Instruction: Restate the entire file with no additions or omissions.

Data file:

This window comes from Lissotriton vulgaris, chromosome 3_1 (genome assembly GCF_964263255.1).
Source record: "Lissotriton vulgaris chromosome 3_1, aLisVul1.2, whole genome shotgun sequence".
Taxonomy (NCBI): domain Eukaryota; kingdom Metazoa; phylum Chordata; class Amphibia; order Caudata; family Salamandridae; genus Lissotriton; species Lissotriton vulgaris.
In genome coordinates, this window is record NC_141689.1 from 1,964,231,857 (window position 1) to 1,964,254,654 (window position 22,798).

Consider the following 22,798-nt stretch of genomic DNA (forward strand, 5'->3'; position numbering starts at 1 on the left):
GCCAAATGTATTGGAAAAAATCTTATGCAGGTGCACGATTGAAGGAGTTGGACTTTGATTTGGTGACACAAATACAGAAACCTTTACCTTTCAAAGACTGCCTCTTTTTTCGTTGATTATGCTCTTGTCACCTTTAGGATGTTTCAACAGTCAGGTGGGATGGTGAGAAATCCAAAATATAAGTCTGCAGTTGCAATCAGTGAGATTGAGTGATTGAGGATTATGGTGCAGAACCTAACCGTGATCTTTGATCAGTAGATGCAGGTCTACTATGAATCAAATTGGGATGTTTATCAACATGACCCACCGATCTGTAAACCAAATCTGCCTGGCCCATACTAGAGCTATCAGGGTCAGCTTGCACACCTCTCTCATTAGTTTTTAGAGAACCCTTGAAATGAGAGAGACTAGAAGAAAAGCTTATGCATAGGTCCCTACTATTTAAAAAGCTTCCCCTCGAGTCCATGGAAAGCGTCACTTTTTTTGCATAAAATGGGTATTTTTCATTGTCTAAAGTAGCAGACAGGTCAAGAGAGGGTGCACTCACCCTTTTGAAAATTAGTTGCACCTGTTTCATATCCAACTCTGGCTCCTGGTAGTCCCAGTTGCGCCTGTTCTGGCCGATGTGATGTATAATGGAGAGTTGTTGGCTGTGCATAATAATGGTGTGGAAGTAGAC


This window comes from Lissotriton vulgaris, chromosome 3_1 (genome assembly GCF_964263255.1).
Source record: "Lissotriton vulgaris chromosome 3_1, aLisVul1.2, whole genome shotgun sequence".
Taxonomy (NCBI): domain Eukaryota; kingdom Metazoa; phylum Chordata; class Amphibia; order Caudata; family Salamandridae; genus Lissotriton; species Lissotriton vulgaris.
In genome coordinates, this window is record NC_141689.1 from 1,964,231,857 (window position 1) to 1,964,254,654 (window position 22,798).

Consider the following 22,798-nt stretch of genomic DNA (forward strand, 5'->3'; position numbering starts at 1 on the left):
GCCAAATGTATTGGAAAAAATCTTATGCAGGTGCACGATTGAAGGAGTTGGACTTTGATTTGGTGACACAAATACAGAAACCTTTACCTTTCAAAGACTGCCTCTTTTTTCGTTGATTATGCTCTTGTCACCTTTAGGATGTTTCAACAGTCAGGTGGGATGGTGAGAAATCCAAAATATAAGTCTGCAGTTGCAATCAGTGAGATTGAGTGATTGAGGATTATGGTGCAGAACCTAACCGTGATCTTTGATCAGTAGATGCAGGTCTACTATGAATCAAATTGGGATGTTTATCAACATGACCCACCGATCTGTAAACCAAATCTGCCTGGCCCATACTAGAGCTATCAGGGTCAGCTTGCACACCTCTCTCATTAGTTTTTAGAGAACCCTTGAAATGAGAGAGACTAGAAGAAAAGCTTATGCATAGGTCCCTACTATTTAAAAAGCTTCCCCTCGAGTCCATGGAAAGCGTCACTTTTTTTGCATAAAATGGGTATTTTTCATTGTCTAAAGTAGCAGACAGGTCAAGAGAGGGTGCACTCACCCTTTTGAAAATTAGTTGCACCTGTTTCATATCCAACTCTGGCTCCTGGTAGTCCCAGTTGCGCCTGTTCTGGCCGATGTGATGTATAATGGAGAGTTGTTGGCTGTGCATAATAATGGTGTGGAAGTAGAC